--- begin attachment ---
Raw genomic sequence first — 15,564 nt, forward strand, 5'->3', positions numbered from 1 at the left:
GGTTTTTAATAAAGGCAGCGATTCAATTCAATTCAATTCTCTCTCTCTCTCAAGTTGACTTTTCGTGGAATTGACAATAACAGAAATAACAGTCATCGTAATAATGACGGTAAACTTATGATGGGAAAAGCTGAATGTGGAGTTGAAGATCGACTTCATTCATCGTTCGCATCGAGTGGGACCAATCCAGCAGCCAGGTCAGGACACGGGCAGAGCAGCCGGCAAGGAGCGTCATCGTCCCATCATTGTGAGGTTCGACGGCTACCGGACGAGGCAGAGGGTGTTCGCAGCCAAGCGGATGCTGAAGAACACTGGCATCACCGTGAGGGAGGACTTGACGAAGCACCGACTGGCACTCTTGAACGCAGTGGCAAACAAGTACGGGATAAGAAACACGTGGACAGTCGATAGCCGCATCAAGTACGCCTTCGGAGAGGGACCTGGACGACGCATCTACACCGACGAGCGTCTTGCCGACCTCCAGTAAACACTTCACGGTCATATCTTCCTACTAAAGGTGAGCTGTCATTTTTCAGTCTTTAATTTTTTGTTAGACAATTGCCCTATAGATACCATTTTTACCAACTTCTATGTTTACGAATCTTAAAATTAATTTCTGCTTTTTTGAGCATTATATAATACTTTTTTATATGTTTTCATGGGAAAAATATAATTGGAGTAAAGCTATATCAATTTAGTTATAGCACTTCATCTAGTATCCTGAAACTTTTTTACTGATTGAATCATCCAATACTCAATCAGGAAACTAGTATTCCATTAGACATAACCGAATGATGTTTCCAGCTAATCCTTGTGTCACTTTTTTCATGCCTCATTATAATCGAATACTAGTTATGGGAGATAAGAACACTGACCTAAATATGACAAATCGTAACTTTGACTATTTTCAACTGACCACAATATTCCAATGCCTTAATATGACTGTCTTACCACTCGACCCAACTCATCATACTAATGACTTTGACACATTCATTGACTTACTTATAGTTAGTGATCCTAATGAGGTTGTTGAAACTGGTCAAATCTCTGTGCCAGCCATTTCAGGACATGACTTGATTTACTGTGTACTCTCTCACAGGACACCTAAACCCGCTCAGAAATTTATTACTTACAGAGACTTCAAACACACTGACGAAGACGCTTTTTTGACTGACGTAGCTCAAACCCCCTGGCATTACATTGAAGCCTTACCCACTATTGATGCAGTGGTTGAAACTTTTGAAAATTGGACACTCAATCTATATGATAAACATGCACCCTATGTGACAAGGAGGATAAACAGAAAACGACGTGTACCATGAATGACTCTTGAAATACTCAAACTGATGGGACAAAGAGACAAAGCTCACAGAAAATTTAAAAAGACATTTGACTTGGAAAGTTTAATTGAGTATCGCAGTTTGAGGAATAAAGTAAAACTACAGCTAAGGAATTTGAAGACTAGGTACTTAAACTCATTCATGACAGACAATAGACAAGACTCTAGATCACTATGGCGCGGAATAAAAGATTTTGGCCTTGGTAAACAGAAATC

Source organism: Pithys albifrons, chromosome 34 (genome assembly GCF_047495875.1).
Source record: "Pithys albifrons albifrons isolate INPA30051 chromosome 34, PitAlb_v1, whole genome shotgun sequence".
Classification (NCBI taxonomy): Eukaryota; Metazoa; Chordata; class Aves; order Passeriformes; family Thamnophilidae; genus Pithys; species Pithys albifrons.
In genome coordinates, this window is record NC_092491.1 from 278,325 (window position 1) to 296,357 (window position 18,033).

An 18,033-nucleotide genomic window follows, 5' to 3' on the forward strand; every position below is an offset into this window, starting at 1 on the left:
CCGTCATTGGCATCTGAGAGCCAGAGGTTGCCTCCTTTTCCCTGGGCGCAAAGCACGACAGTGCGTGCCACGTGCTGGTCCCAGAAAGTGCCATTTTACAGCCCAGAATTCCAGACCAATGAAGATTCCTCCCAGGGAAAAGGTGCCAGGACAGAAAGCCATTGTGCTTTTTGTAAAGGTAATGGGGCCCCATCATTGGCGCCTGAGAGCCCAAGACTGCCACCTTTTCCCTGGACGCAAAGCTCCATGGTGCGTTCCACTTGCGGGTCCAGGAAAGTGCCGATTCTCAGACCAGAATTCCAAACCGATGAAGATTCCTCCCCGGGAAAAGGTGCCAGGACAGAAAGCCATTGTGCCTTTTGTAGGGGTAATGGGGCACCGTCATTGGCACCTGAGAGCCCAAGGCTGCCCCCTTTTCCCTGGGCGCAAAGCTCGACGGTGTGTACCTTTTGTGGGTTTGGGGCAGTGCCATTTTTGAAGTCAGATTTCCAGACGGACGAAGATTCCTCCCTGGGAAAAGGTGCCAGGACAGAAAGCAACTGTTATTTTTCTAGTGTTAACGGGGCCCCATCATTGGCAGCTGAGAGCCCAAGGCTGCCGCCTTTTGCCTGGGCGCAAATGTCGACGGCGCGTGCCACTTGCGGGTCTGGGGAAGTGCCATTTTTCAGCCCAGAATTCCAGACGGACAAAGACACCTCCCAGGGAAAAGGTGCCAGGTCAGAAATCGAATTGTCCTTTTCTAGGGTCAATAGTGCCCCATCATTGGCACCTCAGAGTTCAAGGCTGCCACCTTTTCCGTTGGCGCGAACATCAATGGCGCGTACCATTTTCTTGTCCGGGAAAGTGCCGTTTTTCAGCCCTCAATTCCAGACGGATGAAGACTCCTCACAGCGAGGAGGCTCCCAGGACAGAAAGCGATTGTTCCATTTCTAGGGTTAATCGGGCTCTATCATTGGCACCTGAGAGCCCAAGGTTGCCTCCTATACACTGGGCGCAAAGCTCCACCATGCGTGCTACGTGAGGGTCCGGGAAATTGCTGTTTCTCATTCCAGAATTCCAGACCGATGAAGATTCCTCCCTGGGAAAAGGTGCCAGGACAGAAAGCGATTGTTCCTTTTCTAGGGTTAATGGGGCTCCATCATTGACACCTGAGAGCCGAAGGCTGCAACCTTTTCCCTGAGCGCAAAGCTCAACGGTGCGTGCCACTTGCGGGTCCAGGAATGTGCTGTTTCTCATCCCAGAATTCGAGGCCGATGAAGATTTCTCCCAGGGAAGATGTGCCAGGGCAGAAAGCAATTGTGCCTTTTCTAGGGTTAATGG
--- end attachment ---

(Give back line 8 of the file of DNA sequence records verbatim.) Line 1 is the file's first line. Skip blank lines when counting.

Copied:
CCGTCATTGGCATCTGAGAGCCAGAGGTTGCCTCCTTTTCCCTGGGCGCAAAGCACGACAGTGCGTGCCACGTGCTGGTCCCAGAAAGTGCCATTTTACAGCCCAGAATTCCAGACCAATGAAGATTCCTCCCAGGGAAAAGGTGCCAGGACAGAAAGCCATTGTGCTTTTTGTAAAGGTAATGGGGCCCCATCATTGGCGCCTGAGAGCCCAAGACTGCCACCTTTTCCCTGGACGCAAAGCTCCATGGTGCGTTCCACTTGCGGGTCCAGGAAAGTGCCGATTCTCAGACCAGAATTCCAAACCGATGAAGATTCCTCCCCGGGAAAAGGTGCCAGGACAGAAAGCCATTGTGCCTTTTGTAGGGGTAATGGGGCACCGTCATTGGCACCTGAGAGCCCAAGGCTGCCCCCTTTTCCCTGGGCGCAAAGCTCGACGGTGTGTACCTTTTGTGGGTTTGGGGCAGTGCCATTTTTGAAGTCAGATTTCCAGACGGACGAAGATTCCTCCCTGGGAAAAGGTGCCAGGACAGAAAGCAACTGTTATTTTTCTAGTGTTAACGGGGCCCCATCATTGGCAGCTGAGAGCCCAAGGCTGCCGCCTTTTGCCTGGGCGCAAATGTCGACGGCGCGTGCCACTTGCGGGTCTGGGGAAGTGCCATTTTTCAGCCCAGAATTCCAGACGGACAAAGACACCTCCCAGGGAAAAGGTGCCAGGTCAGAAATCGAATTGTCCTTTTCTAGGGTCAATAGTGCCCCATCATTGGCACCTCAGAGTTCAAGGCTGCCACCTTTTCCGTTGGCGCGAACATCAATGGCGCGTACCATTTTCTTGTCCGGGAAAGTGCCGTTTTTCAGCCCTCAATTCCAGACGGATGAAGACTCCTCACAGCGAGGAGGCTCCCAGGACAGAAAGCGATTGTTCCATTTCTAGGGTTAATCGGGCTCTATCATTGGCACCTGAGAGCCCAAGGTTGCCTCCTATACACTGGGCGCAAAGCTCCACCATGCGTGCTACGTGAGGGTCCGGGAAATTGCTGTTTCTCATTCCAGAATTCCAGACCGATGAAGATTCCTCCCTGGGAAAAGGTGCCAGGACAGAAAGCGATTGTTCCTTTTCTAGGGTTAATGGGGCTCCATCATTGACACCTGAGAGCCGAAGGCTGCAACCTTTTCCCTGAGCGCAAAGCTCAACGGTGCGTGCCACTTGCGGGTCCAGGAATGTGCTGTTTCTCATCCCAGAATTCGAGGCCGATGAAGATTTCTCCCAGGGAAGATGTGCCAGGGCAGAAAGCAATTGTGCCTTTTCTAGGGTTAATGG